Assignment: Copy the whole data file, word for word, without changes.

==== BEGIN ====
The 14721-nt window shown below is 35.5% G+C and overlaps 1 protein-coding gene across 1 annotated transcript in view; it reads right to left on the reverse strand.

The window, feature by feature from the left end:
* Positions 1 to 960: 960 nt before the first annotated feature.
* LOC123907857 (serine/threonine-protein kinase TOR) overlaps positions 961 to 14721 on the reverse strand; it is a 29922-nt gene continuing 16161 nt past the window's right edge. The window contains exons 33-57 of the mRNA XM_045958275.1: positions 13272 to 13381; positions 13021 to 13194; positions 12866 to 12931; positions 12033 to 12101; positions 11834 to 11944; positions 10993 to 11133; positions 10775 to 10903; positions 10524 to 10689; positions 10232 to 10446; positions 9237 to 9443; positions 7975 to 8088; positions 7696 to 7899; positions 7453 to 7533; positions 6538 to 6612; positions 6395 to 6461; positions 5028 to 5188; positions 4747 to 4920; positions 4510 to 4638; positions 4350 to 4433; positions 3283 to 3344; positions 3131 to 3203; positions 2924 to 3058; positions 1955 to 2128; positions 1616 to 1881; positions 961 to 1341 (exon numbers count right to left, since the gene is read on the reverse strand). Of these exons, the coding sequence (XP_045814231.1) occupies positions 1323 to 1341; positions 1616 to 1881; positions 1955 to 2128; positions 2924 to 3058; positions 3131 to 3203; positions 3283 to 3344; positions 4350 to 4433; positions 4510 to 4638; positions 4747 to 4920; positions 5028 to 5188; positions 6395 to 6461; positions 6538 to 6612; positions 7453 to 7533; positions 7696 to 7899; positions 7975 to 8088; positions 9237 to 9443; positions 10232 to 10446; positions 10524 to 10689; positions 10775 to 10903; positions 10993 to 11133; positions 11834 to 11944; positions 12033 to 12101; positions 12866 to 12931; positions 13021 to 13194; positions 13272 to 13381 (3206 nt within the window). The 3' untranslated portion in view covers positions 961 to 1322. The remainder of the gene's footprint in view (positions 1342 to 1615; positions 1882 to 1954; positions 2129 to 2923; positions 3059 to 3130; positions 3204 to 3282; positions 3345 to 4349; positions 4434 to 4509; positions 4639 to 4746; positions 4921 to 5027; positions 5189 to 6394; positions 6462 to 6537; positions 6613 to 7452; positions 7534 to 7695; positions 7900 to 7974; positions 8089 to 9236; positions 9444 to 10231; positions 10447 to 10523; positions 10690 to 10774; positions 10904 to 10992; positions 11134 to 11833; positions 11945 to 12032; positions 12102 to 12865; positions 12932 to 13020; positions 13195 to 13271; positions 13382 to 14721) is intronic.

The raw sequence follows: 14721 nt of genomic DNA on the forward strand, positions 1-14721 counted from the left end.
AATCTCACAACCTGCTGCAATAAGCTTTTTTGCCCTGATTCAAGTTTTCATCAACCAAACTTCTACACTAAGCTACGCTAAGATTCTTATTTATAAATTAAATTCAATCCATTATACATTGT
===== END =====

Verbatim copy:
The 14721-nt window shown below is 35.5% G+C and overlaps 1 protein-coding gene across 1 annotated transcript in view; it reads right to left on the reverse strand.

The window, feature by feature from the left end:
* Positions 1 to 960: 960 nt before the first annotated feature.
* LOC123907857 (serine/threonine-protein kinase TOR) overlaps positions 961 to 14721 on the reverse strand; it is a 29922-nt gene continuing 16161 nt past the window's right edge. The window contains exons 33-57 of the mRNA XM_045958275.1: positions 13272 to 13381; positions 13021 to 13194; positions 12866 to 12931; positions 12033 to 12101; positions 11834 to 11944; positions 10993 to 11133; positions 10775 to 10903; positions 10524 to 10689; positions 10232 to 10446; positions 9237 to 9443; positions 7975 to 8088; positions 7696 to 7899; positions 7453 to 7533; positions 6538 to 6612; positions 6395 to 6461; positions 5028 to 5188; positions 4747 to 4920; positions 4510 to 4638; positions 4350 to 4433; positions 3283 to 3344; positions 3131 to 3203; positions 2924 to 3058; positions 1955 to 2128; positions 1616 to 1881; positions 961 to 1341 (exon numbers count right to left, since the gene is read on the reverse strand). Of these exons, the coding sequence (XP_045814231.1) occupies positions 1323 to 1341; positions 1616 to 1881; positions 1955 to 2128; positions 2924 to 3058; positions 3131 to 3203; positions 3283 to 3344; positions 4350 to 4433; positions 4510 to 4638; positions 4747 to 4920; positions 5028 to 5188; positions 6395 to 6461; positions 6538 to 6612; positions 7453 to 7533; positions 7696 to 7899; positions 7975 to 8088; positions 9237 to 9443; positions 10232 to 10446; positions 10524 to 10689; positions 10775 to 10903; positions 10993 to 11133; positions 11834 to 11944; positions 12033 to 12101; positions 12866 to 12931; positions 13021 to 13194; positions 13272 to 13381 (3206 nt within the window). The 3' untranslated portion in view covers positions 961 to 1322. The remainder of the gene's footprint in view (positions 1342 to 1615; positions 1882 to 1954; positions 2129 to 2923; positions 3059 to 3130; positions 3204 to 3282; positions 3345 to 4349; positions 4434 to 4509; positions 4639 to 4746; positions 4921 to 5027; positions 5189 to 6394; positions 6462 to 6537; positions 6613 to 7452; positions 7534 to 7695; positions 7900 to 7974; positions 8089 to 9236; positions 9444 to 10231; positions 10447 to 10523; positions 10690 to 10774; positions 10904 to 10992; positions 11134 to 11833; positions 11945 to 12032; positions 12102 to 12865; positions 12932 to 13020; positions 13195 to 13271; positions 13382 to 14721) is intronic.

The raw sequence follows: 14721 nt of genomic DNA on the forward strand, positions 1-14721 counted from the left end.
AATCTCACAACCTGCTGCAATAAGCTTTTTTGCCCTGATTCAAGTTTTCATCAACCAAACTTCTACACTAAGCTACGCTAAGATTCTTATTTATAAATTAAATTCAATCCATTATACATTGT